Table of Contents Hide
- Corn Nutritional Profile
- How much Nutrients in This Food
- How To Serve Nutritions This Food
- Diets That May Restrict or Exclude This Food
- How To Buying This Food
- How To Storing This Food
- How To Preparing This Food
- What Happens When You Cook This Food
- How Other Kinds of Processing Affect This Food
- Amazing Medical Uses and/or Benefits
- Adverse Effects Associated with This Food
Corn Nutritional Profile
• Energy value (calories per serving): Moderate
• Protein: Moderate
• Fat: Low
• Saturated fat: Low
• Cholesterol: None
• Carbohydrates: High
• Fiber: High
• Sodium: Low
• Major vitamin contribution: Vitamin A (in yellow corn), B vitamins, vitamin C
• Major mineral contribution: Potassium
How much Nutrients in This Food
• Like other grains, corn is a high carbohydrate, high-fiber food.
• Eighty-one percent of the solid material in the corn kernel consists of sugars, starch, and dietary fiber, including insoluble cellulose and noncarbohydrate lignin in the seed covering and soluble pectins and gums in the kernel.
• Corn has small amounts of vitamin A, the B vitamin folate, and vitamin C.
• Corn is a moderately good source of plant proteins, but zein (its major protein) is deficient in the essential amino acids lysine, cystine, and tryptophan. Corn is low in fat and its oils are composed primarily of unsaturated fatty acids.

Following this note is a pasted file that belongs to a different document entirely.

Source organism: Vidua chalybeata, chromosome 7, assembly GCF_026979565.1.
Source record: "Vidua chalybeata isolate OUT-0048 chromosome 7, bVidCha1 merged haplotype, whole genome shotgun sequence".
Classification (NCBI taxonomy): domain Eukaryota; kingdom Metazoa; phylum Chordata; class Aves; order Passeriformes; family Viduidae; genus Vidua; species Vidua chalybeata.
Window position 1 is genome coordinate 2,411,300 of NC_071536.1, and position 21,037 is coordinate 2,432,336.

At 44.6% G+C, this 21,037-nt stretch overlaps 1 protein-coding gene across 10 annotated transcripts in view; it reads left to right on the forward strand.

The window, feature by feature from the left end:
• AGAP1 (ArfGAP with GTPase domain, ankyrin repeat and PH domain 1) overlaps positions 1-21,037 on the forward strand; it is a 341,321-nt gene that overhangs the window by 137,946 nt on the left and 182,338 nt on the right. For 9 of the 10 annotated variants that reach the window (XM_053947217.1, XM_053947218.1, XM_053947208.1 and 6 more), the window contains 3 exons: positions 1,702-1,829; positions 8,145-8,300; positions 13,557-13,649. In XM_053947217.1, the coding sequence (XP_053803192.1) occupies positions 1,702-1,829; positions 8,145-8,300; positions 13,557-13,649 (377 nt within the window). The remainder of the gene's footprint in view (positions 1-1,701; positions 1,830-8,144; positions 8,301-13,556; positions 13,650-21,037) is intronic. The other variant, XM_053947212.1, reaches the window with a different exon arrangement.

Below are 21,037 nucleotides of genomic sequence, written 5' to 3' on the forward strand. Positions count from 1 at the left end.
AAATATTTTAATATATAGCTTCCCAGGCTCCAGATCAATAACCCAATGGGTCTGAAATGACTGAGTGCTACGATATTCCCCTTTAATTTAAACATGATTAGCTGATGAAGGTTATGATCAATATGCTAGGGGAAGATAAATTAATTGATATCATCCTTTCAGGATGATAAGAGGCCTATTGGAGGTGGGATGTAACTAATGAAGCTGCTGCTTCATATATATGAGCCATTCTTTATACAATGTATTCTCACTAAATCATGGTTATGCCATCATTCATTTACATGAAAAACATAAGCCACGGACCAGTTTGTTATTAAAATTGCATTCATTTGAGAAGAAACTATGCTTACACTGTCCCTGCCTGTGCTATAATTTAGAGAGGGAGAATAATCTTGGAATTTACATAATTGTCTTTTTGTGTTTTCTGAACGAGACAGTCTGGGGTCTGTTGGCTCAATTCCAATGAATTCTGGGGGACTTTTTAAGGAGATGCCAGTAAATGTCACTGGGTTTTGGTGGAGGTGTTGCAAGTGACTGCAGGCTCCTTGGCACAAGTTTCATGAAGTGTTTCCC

• Yellow corn, which gets its color from the xanthophyll pigments lutein and zeaxanthin plus the vitamin A-active pigments carotene and cryptoxanthin, contains a little vitamin A; white corn has very little. One fresh ear of yellow corn, 5.5–6.5 inches long, has three grams dietary fiber, one gram fat (0.1 g saturated fat, 0.3 g monounsaturated fat, 0.4 mg polyunsaturated fat), 137 IU vitamin A (6 percent of the RDA for a woman, 5 percent of the RDA for a man), 34 mcg folate (9 percent of the RDA), and 5 mg vitamin C (7 percent of the RDA for a woman, 6 percent of the RDA for a man).
How To Serve Nutritions This Food
• With beans (which are rich in lysine) or milk (which is rich in lysine and tryptophan), to complement the proteins in corn.
• With meat or a food rich in vitamin C, to make the iron in corn more useful.
Diets That May Restrict or Exclude This Food
• Low-fiber diet
How To Buying This Food
Cobs that feel cool or are stored in a refrigerated bin. Keeping corn cool helps retain its vitamin C and slows the natural conversion of the corn’s sugars to starch.
• Choose fresh corn with medium-sized kernels that yield slightly when you press them with your fingertip.
• Very small kernels are immature; very large ones are older and will taste starchy rather than sweet. Both yellow and white kernels may be equally tasty, but the husk of the corn should always be moist and green.
• A dry yellowish husk means that corn is old enough for the chlorophyll pigments in the husk to have faded, letting the carotenes underneath show through.
How To Storing This Food
Refrigerate fresh corn.
At room temperature, fresh-picked sweet corn will convert nearly half its sugar to starch within 24 hours and lose half its vitamin C in four days.
• In the refrigerator, it may keep all its vitamin C for up to a week and may retain its sweet taste for as long
as ten days.
How To Preparing This Food